It's practical, rugged and more stylish than it's predecessors. We get a world exclusive report on SsangYong's Rexton II
Practical, rugged and far more stylish than any other SsangYong, the revised Rexton is set to be the firm's strongest car. Compared to many rivals it's still agricultural, but it's ideal for towing, and is capable off-road. If you want a traditional 4x4 that stands out from the crowd without breaking the bank, the Rexton could be for you.
In a line-up that ranges from the oddball Kyron to the plain ugly Rodius, SsangYong's older Rexton is comparatively stylish. So, we were worried to hear that designers had set about facelifting the company's best-looking 4x4. Now, Auto Express can reveal what they have created - in a world exclusive first drive report.
The good news is that the Rexton's lines have remained mainly unchanged. Only the nose has gone under the scalpel, with the grille from Ssang-Yong's Chairman saloon grafted on. It looks smart, and is similar to the Mercedes M-Class or Lexus RX.
Inside, the modifications are equally subtle. The chunky dashboard has been left alone, but there's now a mobile phone holder on top of the facia, while the 6.5-inch LCD screen in the console can be linked to a digital camera or camcorder.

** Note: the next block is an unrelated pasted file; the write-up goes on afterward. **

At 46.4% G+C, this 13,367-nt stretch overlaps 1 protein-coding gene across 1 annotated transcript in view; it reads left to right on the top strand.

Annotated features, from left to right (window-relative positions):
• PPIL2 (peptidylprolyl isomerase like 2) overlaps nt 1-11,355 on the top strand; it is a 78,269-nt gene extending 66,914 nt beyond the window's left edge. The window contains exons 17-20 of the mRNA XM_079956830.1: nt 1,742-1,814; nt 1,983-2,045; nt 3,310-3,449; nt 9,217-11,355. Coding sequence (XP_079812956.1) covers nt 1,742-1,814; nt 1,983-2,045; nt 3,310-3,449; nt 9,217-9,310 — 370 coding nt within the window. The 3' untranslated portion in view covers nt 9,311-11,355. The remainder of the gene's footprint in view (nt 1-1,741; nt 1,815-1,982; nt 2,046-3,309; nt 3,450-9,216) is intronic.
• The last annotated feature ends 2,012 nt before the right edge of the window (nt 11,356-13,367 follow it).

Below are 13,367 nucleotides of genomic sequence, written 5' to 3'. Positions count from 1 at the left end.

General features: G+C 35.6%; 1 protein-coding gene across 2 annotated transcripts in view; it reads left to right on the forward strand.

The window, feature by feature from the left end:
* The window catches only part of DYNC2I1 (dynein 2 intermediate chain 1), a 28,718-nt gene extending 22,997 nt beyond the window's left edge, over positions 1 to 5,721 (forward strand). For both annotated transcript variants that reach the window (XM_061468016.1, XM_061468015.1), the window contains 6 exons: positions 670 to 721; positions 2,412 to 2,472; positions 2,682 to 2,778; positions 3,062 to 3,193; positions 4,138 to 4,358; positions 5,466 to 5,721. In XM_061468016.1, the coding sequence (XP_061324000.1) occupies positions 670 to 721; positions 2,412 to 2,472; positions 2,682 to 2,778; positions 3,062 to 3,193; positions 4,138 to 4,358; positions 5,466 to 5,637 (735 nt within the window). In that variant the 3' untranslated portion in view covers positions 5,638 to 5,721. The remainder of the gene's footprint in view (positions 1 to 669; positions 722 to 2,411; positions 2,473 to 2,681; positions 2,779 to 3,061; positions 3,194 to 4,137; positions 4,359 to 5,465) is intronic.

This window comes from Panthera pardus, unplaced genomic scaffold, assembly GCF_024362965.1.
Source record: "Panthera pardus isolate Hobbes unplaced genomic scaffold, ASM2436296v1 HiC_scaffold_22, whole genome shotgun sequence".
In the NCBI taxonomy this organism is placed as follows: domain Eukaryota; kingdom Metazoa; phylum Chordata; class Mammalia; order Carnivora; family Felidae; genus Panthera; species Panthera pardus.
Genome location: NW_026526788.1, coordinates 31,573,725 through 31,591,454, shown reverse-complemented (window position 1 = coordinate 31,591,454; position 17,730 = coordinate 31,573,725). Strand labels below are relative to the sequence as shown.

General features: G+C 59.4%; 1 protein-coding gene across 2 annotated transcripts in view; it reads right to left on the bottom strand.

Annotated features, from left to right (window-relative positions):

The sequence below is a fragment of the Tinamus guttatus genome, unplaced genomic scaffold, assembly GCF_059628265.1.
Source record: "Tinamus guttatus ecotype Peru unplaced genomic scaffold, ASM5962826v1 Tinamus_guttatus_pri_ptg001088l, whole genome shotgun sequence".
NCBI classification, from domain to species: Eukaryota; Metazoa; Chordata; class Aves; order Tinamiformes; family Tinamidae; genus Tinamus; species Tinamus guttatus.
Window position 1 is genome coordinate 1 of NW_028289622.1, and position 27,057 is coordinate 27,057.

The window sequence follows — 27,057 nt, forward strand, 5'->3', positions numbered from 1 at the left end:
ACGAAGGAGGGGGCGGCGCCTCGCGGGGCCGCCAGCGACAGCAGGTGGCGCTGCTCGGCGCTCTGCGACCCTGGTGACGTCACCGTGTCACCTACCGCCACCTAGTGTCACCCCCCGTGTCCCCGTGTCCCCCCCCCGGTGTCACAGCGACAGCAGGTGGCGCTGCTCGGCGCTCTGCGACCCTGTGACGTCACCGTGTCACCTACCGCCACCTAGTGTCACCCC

There's also an automatic parking brake, tyre pressure sensors and new heated seats - meaning more buttons to play with than ever. This increased specification is completed by a revised automatic transmission, which benefits from a new Tiptronic-style gearlever.
Under the bonnet, the Rexton shares its 2.7-litre engine with the M-Class, and the beefy turbodiesel has 188bhp - up from 165bhp - and 402Nm of torque. Mated to the revised five-speed automatic gearbox - which serves up smoother changes - it offers strong acceleration, and makes the Rexton a decent motorway cruiser.
The car is adequate in corners, too. Given its size and 2,125kg kerbweight, you'd expect the Rexton to be unwieldy, but new air-suspension, complete with electronically controlled air springs for the front double wishbones and multi-link rear layout, means the opposite is true. Capable of dropping the body 30mm, the set-up ensures the Rexton is more nimble than you'd think; it isn't in the same league as a Land Rover Discovery, yet this car is a big improvement over the previous model.
There's no Discovery-style Terrain Response system, but with around 200mm of ground clearance, plus a new Hill Descent Control system, the Rexton is capable in the rough. The air-suspension also has a self-levelling function - handy if all seven seats are in use, or if they're folded flat and you're carrying a load.
Bosses at SsangYong have yet to confirm a UK launch date for the face-lifted car, but buyers should expect to see it in British showrooms within the next 12 months. The changes certainly make it more appealing, and the fresh Rexton deserves to be a success.